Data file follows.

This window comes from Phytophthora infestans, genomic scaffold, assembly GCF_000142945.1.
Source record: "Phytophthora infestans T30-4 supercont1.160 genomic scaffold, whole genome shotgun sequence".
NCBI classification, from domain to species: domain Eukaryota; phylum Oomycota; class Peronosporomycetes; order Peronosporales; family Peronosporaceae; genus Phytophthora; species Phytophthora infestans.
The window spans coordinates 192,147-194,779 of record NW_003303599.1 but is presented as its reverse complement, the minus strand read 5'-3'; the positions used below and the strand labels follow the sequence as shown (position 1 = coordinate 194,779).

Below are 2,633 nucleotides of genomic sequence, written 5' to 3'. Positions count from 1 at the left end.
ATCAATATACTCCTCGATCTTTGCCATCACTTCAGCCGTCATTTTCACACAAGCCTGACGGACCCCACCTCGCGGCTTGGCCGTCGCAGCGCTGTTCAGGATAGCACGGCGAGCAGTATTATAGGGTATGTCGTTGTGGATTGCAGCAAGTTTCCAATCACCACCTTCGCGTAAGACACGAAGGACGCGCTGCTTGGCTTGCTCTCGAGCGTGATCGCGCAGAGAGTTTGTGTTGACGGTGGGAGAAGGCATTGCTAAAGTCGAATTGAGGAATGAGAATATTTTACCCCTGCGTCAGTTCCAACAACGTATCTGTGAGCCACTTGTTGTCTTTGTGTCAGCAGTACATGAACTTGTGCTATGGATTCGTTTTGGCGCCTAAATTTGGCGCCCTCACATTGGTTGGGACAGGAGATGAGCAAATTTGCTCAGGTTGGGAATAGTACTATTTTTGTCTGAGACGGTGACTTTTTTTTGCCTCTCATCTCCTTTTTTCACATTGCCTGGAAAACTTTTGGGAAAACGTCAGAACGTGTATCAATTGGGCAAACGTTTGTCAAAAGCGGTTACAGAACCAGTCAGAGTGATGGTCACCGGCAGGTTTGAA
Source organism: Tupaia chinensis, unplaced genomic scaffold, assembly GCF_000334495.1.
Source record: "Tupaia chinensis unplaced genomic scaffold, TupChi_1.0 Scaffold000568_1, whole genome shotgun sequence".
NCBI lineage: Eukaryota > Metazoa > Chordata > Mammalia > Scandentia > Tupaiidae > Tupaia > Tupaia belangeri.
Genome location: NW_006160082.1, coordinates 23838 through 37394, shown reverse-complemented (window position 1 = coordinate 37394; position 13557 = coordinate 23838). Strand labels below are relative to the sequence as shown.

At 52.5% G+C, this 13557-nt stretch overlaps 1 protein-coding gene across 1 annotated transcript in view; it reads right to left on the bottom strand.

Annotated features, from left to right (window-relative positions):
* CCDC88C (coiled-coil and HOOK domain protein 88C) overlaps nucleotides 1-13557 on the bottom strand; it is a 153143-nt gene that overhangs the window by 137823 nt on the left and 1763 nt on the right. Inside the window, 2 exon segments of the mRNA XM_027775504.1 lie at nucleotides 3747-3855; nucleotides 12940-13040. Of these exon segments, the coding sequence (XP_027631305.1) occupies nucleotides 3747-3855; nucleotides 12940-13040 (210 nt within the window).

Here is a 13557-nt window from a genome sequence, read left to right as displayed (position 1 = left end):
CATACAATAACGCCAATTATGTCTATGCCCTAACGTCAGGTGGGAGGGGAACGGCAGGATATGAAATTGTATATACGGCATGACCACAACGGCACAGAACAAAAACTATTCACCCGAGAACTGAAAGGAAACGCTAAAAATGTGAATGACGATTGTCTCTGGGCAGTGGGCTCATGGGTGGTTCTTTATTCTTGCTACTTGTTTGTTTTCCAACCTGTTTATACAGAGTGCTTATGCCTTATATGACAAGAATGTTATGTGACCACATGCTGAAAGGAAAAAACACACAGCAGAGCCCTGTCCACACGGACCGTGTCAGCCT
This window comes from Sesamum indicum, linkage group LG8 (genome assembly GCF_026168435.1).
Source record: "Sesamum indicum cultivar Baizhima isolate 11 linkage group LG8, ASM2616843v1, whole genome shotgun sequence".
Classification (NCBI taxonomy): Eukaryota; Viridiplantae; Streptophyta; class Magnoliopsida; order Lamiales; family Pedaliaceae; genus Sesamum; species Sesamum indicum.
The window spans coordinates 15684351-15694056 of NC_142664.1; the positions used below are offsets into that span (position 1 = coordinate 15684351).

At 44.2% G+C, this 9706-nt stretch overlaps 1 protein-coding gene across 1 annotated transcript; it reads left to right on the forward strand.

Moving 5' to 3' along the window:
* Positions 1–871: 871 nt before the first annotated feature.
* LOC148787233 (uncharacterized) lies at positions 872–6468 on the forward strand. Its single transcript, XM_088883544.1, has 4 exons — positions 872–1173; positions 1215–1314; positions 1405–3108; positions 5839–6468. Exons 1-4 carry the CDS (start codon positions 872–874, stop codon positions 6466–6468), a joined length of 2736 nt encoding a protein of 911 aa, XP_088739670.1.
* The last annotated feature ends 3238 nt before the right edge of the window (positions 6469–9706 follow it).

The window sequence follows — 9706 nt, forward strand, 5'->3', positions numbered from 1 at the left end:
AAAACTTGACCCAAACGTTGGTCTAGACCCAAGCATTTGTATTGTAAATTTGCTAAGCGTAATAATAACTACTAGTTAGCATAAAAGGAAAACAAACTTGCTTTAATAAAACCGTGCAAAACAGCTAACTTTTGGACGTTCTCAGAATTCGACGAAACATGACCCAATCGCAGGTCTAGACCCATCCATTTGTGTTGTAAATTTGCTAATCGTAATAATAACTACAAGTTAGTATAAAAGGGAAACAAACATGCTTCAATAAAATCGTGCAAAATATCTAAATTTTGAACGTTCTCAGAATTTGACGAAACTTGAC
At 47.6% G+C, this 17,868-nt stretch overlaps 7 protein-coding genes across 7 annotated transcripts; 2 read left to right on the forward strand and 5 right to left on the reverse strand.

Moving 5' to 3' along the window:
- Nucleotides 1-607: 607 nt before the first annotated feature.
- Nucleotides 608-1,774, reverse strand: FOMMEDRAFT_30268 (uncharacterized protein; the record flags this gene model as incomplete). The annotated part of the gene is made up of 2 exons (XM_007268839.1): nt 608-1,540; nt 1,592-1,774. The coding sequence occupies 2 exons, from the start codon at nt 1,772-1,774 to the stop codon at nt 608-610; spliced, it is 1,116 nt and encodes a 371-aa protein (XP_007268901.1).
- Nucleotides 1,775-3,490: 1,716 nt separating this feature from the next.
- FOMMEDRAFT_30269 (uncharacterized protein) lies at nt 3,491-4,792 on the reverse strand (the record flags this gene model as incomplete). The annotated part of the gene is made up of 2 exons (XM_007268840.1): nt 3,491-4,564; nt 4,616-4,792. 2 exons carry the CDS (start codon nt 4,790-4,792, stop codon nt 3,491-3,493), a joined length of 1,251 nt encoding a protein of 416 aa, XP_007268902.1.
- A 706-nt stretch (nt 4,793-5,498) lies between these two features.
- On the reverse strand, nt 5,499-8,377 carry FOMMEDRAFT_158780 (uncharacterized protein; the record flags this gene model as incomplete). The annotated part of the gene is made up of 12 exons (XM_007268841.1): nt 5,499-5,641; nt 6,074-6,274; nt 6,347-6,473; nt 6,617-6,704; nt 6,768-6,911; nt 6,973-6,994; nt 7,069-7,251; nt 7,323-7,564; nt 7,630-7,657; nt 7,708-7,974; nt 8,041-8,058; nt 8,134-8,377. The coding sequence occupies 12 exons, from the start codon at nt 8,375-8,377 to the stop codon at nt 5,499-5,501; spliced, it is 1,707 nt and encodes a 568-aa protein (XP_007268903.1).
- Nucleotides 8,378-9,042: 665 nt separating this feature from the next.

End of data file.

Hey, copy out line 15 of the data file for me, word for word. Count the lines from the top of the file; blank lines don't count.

CATACAATAACGCCAATTATGTCTATGCCCTAACGTCAGGTGGGAGGGGAACGGCAGGATATGAAATTGTATATACGGCATGACCACAACGGCACAGAACAAAAACTATTCACCCGAGAACTGAAAGGAAACGCTAAAAATGTGAATGACGATTGTCTCTGGGCAGTGGGCTCATGGGTGGTTCTTTATTCTTGCTACTTGTTTGTTTTCCAACCTGTTTATACAGAGTGCTTATGCCTTATATGACAAGAATGTTATGTGACCACATGCTGAAAGGAAAAAACACACAGCAGAGCCCTGTCCACACGGACCGTGTCAGCCT